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Government announces tough new media laws

(AFMT/IFEX) - On 8 January 2010, Kenya's Information and Communication's Permanent Secretary Dr. Bitange Ndemo announced tough new laws to regulate the media despite an agreement reached with media owners in 2009.

The government and media owners agreed in 2009 on a proposal tabled by Attorney General Amos Wako that removed clauses viewed by the media as repressive. In making the 8 January 2010 announcement, the government stabbed the media in the back by reintroducing the laws under the guise of regulations.

The toughest rules include censorship of content, limiting sex talk on FM radio stations and adult movies on television after 10:00 p.m., banning of cross media ownership and setting rules for political coverage during general elections.

Permanent Secretary Ndemo said the regulations became law, taking effect as of 1 January. Ndemo said the implementation had been delayed because media owners failed to send names of nominees to the Broadcast Council. He warned that they would be shut out of the process if they delayed.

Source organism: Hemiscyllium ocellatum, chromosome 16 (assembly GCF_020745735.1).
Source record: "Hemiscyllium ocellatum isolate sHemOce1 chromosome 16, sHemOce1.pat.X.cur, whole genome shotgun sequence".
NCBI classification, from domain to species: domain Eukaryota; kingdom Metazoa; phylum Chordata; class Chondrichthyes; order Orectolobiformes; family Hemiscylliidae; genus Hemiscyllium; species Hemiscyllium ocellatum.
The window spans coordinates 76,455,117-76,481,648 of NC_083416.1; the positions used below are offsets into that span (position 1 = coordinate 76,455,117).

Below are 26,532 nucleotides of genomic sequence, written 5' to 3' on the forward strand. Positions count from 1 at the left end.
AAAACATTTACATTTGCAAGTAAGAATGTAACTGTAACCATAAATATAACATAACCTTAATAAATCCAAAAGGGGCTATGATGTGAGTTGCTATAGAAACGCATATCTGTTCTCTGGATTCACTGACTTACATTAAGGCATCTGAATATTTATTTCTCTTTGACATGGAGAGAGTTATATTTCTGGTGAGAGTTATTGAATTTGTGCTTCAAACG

"There is nowhere in the world where there is absolute freedom. We have to curtail some freedom for the sake of the majority," Ndemo said.

The new rules also introduced term licences where media owners will need to reapply for frequencies after seven years, unlike in the past when the period was unlimited.

Any individual who contravenes any provision of the regulations will have committed an offence and on conviction will be liable to a fine not exceeding one million Kenya shillings (approx. US$13,500) or to imprisonment for a term not exceeding three years.

The laws also state in part that a licence shall generally ensure that no broadcasts by a station shall contain the use of offensive language, including profanity and blasphemy, present sexual matters in an explicit and offensive manner or glorify violence. The content should not incite or perpetuate hatred or vilify any person or sector of the community on account of race, ethnicity, nationality, gender, sexual preference, age, disability, religion or culture.

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